I’d like to share a short behind-the-scenes look at a video I made recently. This was a fun piece where I was able to try out some new ideas and techniques. There’s nothing ground-breaking about this piece but I’d like to show how I went about taking on the project in case any readers are interested to trying something similar.
I was asked to make a time-lapse of a local artist as he designed chalkboard art for the front desk of a hotel. I’ve seen a few similar time-lapse videos so I knew this was a good subject for time-lapse. I accepted and started looking for other chalkboard time-lapse videos to see what worked and what didn’t.
What I immediately noticed is that most of these videos were only a single shot without any cutaways. This works ok for 20-30 sec. but it’s hard to maintain interest beyond that. What I also noticed was the play counts were low for many of these videos. Because this video was for a business, I wanted to attract as many views as possible.
The Model Video
Eventually, I found a series of ads for Nabob Coffee that incorporated chalkboard time-lapse. Of these, I found the below video the most useful because it seemed to rely on ambient light sources and was made in a heavy traffic area.
Hopefully, you can see how heavily I borrowed from this video. I have much more experience with photography and time-lapse than video recording so I was looking for what shots helped tell the story in under two minutes.
From the above video, I made a single sheet that showed each of the 35 shots that made up the commercial. I also jotted down notes about many of the shots describing them and guessing what function each shot served. Here’s the photo sheet in case anyone’s interested:
From this sheet, I made a list of shots I wanted, including a short list of my “must have” shots, such as the close-up shots of the artist concentrating and someone taking a photo of the artwork in progress. I thought the list was a little ambitious but I actually got most of the shots in the 3 1/2 hours I was recording.
My gear wasn’t quite up to the standards of the Nabob commercial. Here’s a BTS of a similar Nabob commercial by director Shin Sugino. By comparison, I used my Canon 60D for time-lapse and rented a 70D kit that included a lens and memory card for $40. I’ve rented better gear when it was needed but this was a quick-and-fast job. The last step in prep was taking a few test shots to make sure I could get the framing I wanted.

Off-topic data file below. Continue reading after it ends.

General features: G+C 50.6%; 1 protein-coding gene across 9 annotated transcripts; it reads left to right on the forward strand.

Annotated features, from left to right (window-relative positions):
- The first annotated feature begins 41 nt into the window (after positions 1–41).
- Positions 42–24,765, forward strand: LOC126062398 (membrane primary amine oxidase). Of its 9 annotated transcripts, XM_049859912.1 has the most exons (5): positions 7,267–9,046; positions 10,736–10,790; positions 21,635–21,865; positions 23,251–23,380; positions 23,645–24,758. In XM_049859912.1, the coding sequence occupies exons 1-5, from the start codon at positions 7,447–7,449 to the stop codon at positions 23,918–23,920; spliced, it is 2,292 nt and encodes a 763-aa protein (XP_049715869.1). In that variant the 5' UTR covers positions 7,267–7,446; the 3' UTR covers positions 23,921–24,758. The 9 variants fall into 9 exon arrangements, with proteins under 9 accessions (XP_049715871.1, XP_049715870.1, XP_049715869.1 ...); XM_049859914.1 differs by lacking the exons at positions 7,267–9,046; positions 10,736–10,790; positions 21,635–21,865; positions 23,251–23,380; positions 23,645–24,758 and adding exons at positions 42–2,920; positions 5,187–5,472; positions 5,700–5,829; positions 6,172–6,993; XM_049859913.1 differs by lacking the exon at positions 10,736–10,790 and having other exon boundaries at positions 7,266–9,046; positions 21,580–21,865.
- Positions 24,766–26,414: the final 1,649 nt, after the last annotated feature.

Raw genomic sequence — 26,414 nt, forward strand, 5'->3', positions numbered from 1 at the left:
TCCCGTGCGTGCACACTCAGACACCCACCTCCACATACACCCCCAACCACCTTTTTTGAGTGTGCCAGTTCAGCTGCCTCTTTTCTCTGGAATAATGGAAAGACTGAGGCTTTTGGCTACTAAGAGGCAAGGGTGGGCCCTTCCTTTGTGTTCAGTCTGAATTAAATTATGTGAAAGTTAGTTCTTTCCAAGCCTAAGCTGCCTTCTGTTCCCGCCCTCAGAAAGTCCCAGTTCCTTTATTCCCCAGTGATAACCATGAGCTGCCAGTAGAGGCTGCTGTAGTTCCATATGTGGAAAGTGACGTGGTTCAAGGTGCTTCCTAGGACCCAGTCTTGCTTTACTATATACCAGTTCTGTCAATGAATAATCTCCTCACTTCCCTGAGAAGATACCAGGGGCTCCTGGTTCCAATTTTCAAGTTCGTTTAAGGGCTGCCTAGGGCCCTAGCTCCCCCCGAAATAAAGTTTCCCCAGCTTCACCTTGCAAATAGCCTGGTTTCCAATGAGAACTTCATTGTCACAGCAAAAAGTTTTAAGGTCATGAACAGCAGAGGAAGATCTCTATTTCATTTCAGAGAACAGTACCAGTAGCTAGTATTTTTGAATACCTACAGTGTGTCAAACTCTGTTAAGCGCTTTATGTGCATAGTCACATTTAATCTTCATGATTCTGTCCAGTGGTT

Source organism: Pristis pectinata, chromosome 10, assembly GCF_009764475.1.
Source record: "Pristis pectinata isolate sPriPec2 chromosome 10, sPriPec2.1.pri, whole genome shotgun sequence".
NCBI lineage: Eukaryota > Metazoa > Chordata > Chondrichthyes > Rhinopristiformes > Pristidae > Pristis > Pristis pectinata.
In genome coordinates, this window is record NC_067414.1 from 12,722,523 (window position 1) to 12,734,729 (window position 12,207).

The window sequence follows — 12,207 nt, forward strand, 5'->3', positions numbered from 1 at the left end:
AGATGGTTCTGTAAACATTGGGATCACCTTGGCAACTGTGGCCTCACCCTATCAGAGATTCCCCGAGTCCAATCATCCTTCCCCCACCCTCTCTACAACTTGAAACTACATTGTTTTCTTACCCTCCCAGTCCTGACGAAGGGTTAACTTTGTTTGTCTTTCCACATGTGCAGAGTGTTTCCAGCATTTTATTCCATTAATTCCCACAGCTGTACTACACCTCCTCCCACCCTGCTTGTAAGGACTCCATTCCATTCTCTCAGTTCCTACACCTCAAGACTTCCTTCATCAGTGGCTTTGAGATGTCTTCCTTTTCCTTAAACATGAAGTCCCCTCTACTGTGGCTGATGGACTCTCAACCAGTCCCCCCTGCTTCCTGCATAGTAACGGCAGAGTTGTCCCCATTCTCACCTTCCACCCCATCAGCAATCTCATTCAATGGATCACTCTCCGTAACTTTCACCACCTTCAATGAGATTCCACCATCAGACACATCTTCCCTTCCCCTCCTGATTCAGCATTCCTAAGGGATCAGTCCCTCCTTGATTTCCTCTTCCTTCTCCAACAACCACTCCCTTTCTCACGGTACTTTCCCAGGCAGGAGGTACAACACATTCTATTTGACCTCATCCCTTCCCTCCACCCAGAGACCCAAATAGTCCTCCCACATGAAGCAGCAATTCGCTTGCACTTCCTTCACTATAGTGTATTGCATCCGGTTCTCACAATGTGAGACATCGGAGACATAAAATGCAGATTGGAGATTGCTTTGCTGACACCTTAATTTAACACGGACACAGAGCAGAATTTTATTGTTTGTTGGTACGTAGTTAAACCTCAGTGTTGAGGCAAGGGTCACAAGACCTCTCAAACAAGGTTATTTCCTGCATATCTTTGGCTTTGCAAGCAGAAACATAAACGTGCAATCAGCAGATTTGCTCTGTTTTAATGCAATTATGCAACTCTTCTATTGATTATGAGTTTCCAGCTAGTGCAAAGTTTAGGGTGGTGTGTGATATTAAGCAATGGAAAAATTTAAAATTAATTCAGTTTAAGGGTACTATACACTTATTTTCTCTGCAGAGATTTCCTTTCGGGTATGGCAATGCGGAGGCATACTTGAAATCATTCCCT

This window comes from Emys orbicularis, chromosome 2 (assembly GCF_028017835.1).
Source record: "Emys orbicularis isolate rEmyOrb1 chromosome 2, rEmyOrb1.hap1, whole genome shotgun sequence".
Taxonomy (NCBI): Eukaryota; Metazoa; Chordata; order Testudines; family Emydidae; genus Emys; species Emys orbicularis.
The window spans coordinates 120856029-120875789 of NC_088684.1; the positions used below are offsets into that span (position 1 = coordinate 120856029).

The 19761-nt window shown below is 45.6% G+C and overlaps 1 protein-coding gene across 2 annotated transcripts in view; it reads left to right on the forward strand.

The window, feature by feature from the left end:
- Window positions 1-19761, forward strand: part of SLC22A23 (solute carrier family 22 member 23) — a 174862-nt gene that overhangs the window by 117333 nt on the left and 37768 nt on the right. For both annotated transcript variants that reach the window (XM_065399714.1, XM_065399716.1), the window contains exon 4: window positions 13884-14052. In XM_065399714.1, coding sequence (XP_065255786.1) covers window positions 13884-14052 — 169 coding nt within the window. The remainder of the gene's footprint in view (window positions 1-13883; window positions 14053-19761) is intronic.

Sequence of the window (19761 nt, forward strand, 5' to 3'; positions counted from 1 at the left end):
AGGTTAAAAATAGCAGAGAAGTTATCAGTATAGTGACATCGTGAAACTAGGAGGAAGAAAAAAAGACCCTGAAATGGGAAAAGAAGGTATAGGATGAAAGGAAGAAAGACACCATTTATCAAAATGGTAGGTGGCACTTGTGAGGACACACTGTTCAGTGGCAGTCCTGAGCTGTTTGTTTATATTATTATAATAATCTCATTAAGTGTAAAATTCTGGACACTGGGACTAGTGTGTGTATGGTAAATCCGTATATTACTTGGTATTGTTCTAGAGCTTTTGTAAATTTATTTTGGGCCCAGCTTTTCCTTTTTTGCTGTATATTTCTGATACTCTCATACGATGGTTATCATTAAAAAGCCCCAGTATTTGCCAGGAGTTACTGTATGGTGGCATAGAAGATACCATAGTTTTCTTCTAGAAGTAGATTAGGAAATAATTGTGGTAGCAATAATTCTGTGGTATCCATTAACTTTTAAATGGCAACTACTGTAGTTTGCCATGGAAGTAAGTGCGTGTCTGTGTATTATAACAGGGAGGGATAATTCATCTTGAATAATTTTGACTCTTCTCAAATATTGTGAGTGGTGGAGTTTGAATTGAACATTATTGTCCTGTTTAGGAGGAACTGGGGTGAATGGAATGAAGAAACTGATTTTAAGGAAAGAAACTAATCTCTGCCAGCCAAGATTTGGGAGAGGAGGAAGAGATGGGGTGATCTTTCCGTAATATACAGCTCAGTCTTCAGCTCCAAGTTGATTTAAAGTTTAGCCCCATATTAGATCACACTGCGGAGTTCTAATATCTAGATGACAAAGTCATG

I arrived on the day of the shoot and immediately realized I had some problems. The curtains that framed the board had been removed so my Rokinon 14mm lens wasn’t wide enough to capture the entire area. Worse still, I’d already decided my video opening was going to be a stationary shot of the previous artwork and the artist walking into the shot and erasing it like a monk destroying a sand mandala. Instead, the original artwork was already gone and I only had a large, blank wall staring at me.
Thankfully, the time-lapse framing was adequate for the shoot. The Golden Gate Bridge drawing didn’t entirely fit in the shot but it was close enough. My back-up plan was to shoot at an angle but this wasn’t necessary.
The other problem I had was I overestimated the brightness of the lights. What worked well for photos wasn’t as forgiving with video. I ended up shooting around 3200 ISO for some of the shots and relied on the 70D and YouTube to be forgiving.
I set the 70D’s white balance with a gray card but the different lights meant some shots were a little too warm or cold. I corrected this in Adobe Premiere Pro by making minor color corrections. Unfortunately, this increased contrast slightly in the final video.
I cut the clips into short segments and assembled them with some Creative Commons music that matched the tone of the video. After adding the time-lapse sections, I noticed they were a slightly different color than the video clips. I adjusted this as much as possible in Premiere Pro and then had to accept the difference. When I reviewed the Nabob video after completing my video, I realized they had some of the same problems of changing light temperature between shots. This is probably because the time-lapse shots were created with GoPros recording jpeg images.
What I’d Change
I feel lucky to have this experience because I learned so much about video from it. The first thing I’d do differently is to upgrade my cameras. I’ve been very happy with the Canon 5D Mk. III’s light sensitivity and would shoot with this DSLR every time if possible.
I’d also try to add my own lighting. Bright spotlights on a black wall created more contrast than was appropriate for the video. I’d like to remove some of the fixed lighting and supplement what’s left with a diffused light source. This would help with exposure and fix the flicker of one light bulb that’s only visible in time-lapse.
I’ve already decided to change my camera’s video settings. I’m going to reduce contrast to the minimum setting and slightly lower the saturation. This makes the video look flatter directly out of the camera but lets me keep more information in the final video. By using Premiere or After Effects to grade the video, I can control what the finished product looks like more than relying on in-camera compression choices.
Finally, I’d like to work to make the transitions from shot-to-shot smoother. This is probably the hardest change because I can’t completely articulate what’s wrong with some of the transitions. I just know I want it to look better.
What can I do better? What worked well? I’m always interested in as much constructive criticism as I can get. Thanks for reading.